Nizakher Venikatev: A Reflective Guide for Haftarah on Yom Kippur Morning
The haftarah for the morning of Yom Kippur is full of verses that may be familiar: both restorative and challenging. The reading calls us to attention, reassures us that that God’s anger will not last forever, but then seems to challenge the very spiritual practices that define the holy day, pushing us to interrogate not just our spirituality but also our ethical deeds: “Is such the fast I desire, a day for men to starve their bodies? … No, this is the fast I desire: to unlock the fetters of wickedness, and untie the cords of the yoke. To let the oppressed go free; to break off every yoke.” (Isaiah 58:5–6)
Have you ever felt your spiritual life and your ethical behavior to be in conflict? How did you seek to resolve this tension?
The closing words of this text equate the observance of Shabbat as a “delight” with the doing of local social and economic justice. Many activist communities also point to purposeful rest and a measured period of “off-time” from intense work as a meaningful way to prevent burnout and aid long-term commitment to one’s justice work. What restorative practices have you cultivated this year?
In the haftarah, the prophet Isaiah criticizes his people for what he views as religious hypocrisy. What has been your experience with communities who appear to preach one thing and practice another? Where has this dynamic been a source of pain, and where could it be an opportunity for reflection and growth?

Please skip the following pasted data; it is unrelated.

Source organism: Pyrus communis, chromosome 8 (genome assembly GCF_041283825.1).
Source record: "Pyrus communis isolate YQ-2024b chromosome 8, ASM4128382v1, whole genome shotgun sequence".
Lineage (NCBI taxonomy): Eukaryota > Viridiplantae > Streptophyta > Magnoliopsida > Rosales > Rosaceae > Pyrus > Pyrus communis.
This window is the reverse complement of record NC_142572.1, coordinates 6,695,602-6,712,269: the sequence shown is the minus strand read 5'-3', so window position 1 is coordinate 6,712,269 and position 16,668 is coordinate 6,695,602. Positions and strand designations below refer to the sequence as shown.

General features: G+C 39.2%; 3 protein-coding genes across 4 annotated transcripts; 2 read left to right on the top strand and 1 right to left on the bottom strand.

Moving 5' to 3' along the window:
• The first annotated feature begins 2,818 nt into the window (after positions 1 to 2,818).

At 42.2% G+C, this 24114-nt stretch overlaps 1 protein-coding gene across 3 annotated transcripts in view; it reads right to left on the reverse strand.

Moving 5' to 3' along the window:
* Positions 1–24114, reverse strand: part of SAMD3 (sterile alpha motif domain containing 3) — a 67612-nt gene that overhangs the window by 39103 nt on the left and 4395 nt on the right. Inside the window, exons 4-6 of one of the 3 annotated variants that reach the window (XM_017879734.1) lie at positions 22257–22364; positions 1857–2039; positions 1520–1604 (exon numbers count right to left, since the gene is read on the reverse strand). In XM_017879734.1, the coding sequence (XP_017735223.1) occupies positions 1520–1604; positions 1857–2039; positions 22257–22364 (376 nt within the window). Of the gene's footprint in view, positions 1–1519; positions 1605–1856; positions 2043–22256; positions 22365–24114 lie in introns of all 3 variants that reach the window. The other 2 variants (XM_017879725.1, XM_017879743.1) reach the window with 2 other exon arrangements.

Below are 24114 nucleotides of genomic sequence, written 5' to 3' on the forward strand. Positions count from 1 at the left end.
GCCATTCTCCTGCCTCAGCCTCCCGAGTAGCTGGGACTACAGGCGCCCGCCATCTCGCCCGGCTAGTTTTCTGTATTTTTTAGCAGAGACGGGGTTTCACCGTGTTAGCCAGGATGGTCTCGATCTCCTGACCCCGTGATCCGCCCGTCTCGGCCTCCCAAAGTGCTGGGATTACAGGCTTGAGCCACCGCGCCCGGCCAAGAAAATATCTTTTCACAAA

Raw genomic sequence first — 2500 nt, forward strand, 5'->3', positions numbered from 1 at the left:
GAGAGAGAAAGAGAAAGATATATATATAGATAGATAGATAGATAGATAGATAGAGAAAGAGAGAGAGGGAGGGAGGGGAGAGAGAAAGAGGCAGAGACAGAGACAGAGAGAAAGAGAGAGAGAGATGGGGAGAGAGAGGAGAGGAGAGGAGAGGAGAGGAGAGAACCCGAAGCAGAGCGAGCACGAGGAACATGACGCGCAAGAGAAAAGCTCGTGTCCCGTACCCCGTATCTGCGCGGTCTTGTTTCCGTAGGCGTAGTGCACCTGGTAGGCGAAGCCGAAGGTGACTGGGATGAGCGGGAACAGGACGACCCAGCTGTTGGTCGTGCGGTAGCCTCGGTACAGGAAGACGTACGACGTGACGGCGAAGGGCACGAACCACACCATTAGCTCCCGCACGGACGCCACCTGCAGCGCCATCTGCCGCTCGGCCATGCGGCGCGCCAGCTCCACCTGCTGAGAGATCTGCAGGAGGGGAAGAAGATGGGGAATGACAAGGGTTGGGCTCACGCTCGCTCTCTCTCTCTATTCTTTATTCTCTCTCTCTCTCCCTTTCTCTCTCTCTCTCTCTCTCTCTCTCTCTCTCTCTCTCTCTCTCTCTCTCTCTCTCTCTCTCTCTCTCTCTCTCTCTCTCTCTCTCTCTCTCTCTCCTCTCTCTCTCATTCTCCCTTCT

Where have your Jewish and social justice journeys intersected? Where have they run parallel?
What is your vision of a world that is free of oppression? What steps could you take in the coming year to contribute to making that vision a reality?
Do these biblical categories of the oppressed found in this haftarah—the hungry, the thirsty, the worker denied wages, the unclothed, the unhoused—-resonate for you as people within the community (or within your household), or outside of it? As we strive to do justice, what can be helpful about seeing the oppressed as an “Other” in need? When can it be destructive to our goals of building a more just world?
This year, which has felt more compelling to you: direct service and action, or spiritual uplift?
Reflect on a moment this past year where your Jewish practice and your ma’asim tovim—good deeds—felt in alignment. What is it about that moment of intersection that stands out to you most?
The haftarah’s text describes people who are “eager for the nearness of God” but do not know the right way to seek out Divine Presence. Have you ever felt this way?
The haftarah reminds us that our own hunger from fasting on Yom Kippur is but a small taste of the daily hunger experienced by many in our neighborhood. As a family, what can you do in your community to alleviate hunger: canned-food drives, donating to a client-based food pantry? Commit to making this part of your Jewish practice this year.